Faith examined

Amid Easter's optimism, five books look at what and why people believe

Rich Barlow writes the Globe's 'Spiritual Life' column. You can reach him at Rich Barlow writes the Globe's "Spiritual Life" column. You can reach him at (Jeffrey Decoster)
Email|Print|Single Page| Text size + By Rich Barlow
March 23, 2008

God in the White House: A History - How Faith Shaped the Presidency from John F. Kennedy to George W. Bush
By Randall Balmer
HarperOne, 243 pp., $24.95

The Faithful Departed: The Collapse of Boston's Catholic Church
By Philip F. Lawler
Encounter Books, 272 pp., $25.95

How Jesus Became Christian
By Barrie A. Wilson St. Martin's, 304 pp., $24.95

What the Gospels Meant
By Garry Wills Viking, 209 pp., $24.95

The Reason for God: Belief in an Age of SkepticismBy Timothy Keller Dutton, 293 pp., $24.95

"I think it's so unfair of people to be against Jack because he's Catholic," Jackie Kennedy griped during her husband's run for president. "He's such a poor Catholic."

Americans who worried that John F. Kennedy would take his governing orders from the Vatican didn't know what later generations would learn about his at-times selective attention to the Ten Commandments. I don't mean to rain on this happy, holy day by rehashing presidential peccadilloes. Quite the contrary. The Easter story is about God rescuing humanity from sin, and "God in the White House," containing Mrs. Kennedy's quote, reminds us why we need rescuing.

Bard College religious historian Randall Balmer traces the culture's journey from the days of Kennedy and his famous speech promising to keep religion out of politics to George W. Bush trolling explicitly for believers' votes and embracing policies of the religious right. Balmer recycles too much presidential biography unrelated to religion. But he wisely counsels skepticism that candidates' religious statements foretell moral governance. Bush, he notes, tolerated interrogation methods considered torture.

Doubt - as essential to thoughtful faith as to assessing politicians' utterances - is too scarce in some of this season's religion books, if doubt means less than strict adherence to dogma. In "The Faithful Departed," Philip F. Lawler comes off the Grumpy Old Catholic in bemoaning the failure of coreligionists, in Boston and elsewhere, to follow traditional church teachings, even before the priestly sex-abuse scandal torpedoed the bishops' moral authority. He won't persuade doubting Catholics who respectfully dissent from their church on matters like gay marriage, contraception, and female ordination, exercising their privilege under Catholic doctrine of following their informed conscience.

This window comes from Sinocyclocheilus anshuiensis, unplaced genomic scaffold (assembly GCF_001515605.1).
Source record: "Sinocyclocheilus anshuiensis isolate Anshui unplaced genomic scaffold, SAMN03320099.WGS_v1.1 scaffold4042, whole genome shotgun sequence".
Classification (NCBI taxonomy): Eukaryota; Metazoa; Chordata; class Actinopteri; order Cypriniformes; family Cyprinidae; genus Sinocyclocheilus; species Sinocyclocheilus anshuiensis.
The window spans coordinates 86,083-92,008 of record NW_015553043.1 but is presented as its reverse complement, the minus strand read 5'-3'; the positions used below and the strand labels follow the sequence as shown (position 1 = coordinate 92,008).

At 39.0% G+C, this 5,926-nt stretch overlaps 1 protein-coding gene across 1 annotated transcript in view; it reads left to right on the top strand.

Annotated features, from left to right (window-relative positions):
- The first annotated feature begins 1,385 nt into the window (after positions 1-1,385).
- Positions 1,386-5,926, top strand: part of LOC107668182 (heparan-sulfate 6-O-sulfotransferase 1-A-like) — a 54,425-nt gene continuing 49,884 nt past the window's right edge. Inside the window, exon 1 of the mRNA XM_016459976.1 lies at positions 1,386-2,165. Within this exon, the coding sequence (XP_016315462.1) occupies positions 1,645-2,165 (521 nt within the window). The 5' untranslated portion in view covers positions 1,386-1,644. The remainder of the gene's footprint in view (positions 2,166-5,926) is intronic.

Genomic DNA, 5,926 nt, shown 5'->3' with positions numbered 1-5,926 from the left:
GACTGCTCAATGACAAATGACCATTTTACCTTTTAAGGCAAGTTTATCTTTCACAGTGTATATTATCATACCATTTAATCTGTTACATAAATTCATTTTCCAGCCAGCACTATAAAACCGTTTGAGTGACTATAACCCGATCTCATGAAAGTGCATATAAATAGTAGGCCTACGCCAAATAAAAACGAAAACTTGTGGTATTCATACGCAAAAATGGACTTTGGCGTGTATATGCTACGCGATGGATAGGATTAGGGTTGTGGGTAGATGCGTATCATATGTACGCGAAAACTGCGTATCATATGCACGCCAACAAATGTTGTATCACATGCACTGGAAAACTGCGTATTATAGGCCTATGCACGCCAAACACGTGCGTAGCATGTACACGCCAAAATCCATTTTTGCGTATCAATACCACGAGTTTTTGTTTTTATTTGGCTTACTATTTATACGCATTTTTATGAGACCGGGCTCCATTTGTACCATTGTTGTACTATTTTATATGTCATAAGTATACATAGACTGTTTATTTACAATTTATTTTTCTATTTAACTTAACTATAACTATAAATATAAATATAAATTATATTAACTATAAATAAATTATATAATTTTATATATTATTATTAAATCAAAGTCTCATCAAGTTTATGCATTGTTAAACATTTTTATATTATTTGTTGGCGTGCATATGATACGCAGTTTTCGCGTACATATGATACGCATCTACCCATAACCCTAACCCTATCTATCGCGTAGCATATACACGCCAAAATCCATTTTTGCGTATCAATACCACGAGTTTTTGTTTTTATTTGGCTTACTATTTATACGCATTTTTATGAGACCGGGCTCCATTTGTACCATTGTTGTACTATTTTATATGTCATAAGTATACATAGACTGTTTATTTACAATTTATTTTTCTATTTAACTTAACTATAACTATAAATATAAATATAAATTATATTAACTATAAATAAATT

But bravo for his condemning bishops who covered up the priest sex-abuse scandal and escaped punishment. Lawler labels as a liar the Rev. John McCormack, formerly an underling in Boston, who Lawler says assured a parent that a priest was safe when McCormack knew the cleric to be an alleged abuser. McCormack remains bishop of Manchester, N.H.

If Lawler anchors his faith in Catholicism, Barrie Wilson is just as certain that Christianity is based on an epic switch. He teases a reasoned if questionable argument about the religion's origins to a rather twisted conclusion in "How Jesus Became Christian." A professor at York University in Toronto, Wilson says Jesus was a Torah-following Jew, purely human, whose greatness lay in his ethical teachings. The followers who knew him best, the Jesus movement led by his brother, James, and reflected in Matthew's gospel, saw him as such. But St. Paul dismissed Torah observance and created an utterly new, Gentile religion focused on a divine Christ rather than Jesus's teachings. Wilson, a convert to Judaism, offers a point-by-point rebuttal to Paul's reading of Jewish scripture as accommodating a divine Christ.